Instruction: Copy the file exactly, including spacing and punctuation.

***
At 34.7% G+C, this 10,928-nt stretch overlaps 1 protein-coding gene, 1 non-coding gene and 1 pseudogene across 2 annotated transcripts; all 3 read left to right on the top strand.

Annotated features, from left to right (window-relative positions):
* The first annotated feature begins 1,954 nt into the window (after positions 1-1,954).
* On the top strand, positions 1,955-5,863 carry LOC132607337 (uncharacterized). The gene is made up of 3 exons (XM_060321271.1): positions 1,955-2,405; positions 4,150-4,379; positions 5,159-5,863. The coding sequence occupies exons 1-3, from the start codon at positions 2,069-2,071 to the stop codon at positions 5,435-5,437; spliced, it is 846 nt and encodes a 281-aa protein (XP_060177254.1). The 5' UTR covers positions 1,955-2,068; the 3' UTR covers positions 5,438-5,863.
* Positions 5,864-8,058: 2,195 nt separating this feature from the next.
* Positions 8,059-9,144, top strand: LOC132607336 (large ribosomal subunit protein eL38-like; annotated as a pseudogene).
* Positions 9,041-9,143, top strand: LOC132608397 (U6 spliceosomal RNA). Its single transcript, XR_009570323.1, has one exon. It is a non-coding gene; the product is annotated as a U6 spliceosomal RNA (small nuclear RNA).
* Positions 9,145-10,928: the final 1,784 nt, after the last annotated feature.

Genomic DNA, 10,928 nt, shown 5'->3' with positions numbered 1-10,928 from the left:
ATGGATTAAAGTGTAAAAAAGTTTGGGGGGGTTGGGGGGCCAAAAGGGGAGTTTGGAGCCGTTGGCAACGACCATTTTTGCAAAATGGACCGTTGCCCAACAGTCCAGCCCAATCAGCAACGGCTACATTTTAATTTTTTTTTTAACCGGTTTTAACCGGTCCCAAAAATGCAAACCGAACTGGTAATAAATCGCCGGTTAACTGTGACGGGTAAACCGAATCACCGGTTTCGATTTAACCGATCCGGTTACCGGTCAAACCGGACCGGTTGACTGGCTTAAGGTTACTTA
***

At 34.7% G+C, this 10,928-nt stretch overlaps 1 protein-coding gene, 1 non-coding gene and 1 pseudogene across 2 annotated transcripts; all 3 read left to right on the top strand.

Annotated features, from left to right (window-relative positions):
* The first annotated feature begins 1,954 nt into the window (after positions 1-1,954).
* On the top strand, positions 1,955-5,863 carry LOC132607337 (uncharacterized). The gene is made up of 3 exons (XM_060321271.1): positions 1,955-2,405; positions 4,150-4,379; positions 5,159-5,863. The coding sequence occupies exons 1-3, from the start codon at positions 2,069-2,071 to the stop codon at positions 5,435-5,437; spliced, it is 846 nt and encodes a 281-aa protein (XP_060177254.1). The 5' UTR covers positions 1,955-2,068; the 3' UTR covers positions 5,438-5,863.
* Positions 5,864-8,058: 2,195 nt separating this feature from the next.
* Positions 8,059-9,144, top strand: LOC132607336 (large ribosomal subunit protein eL38-like; annotated as a pseudogene).
* Positions 9,041-9,143, top strand: LOC132608397 (U6 spliceosomal RNA). Its single transcript, XR_009570323.1, has one exon. It is a non-coding gene; the product is annotated as a U6 spliceosomal RNA (small nuclear RNA).
* Positions 9,145-10,928: the final 1,784 nt, after the last annotated feature.

Genomic DNA, 10,928 nt, shown 5'->3' with positions numbered 1-10,928 from the left:
ATGGATTAAAGTGTAAAAAAGTTTGGGGGGGTTGGGGGGCCAAAAGGGGAGTTTGGAGCCGTTGGCAACGACCATTTTTGCAAAATGGACCGTTGCCCAACAGTCCAGCCCAATCAGCAACGGCTACATTTTAATTTTTTTTTTAACCGGTTTTAACCGGTCCCAAAAATGCAAACCGAACTGGTAATAAATCGCCGGTTAACTGTGACGGGTAAACCGAATCACCGGTTTCGATTTAACCGATCCGGTTACCGGTCAAACCGGACCGGTTGACTGGCTTAAGGTTACTTA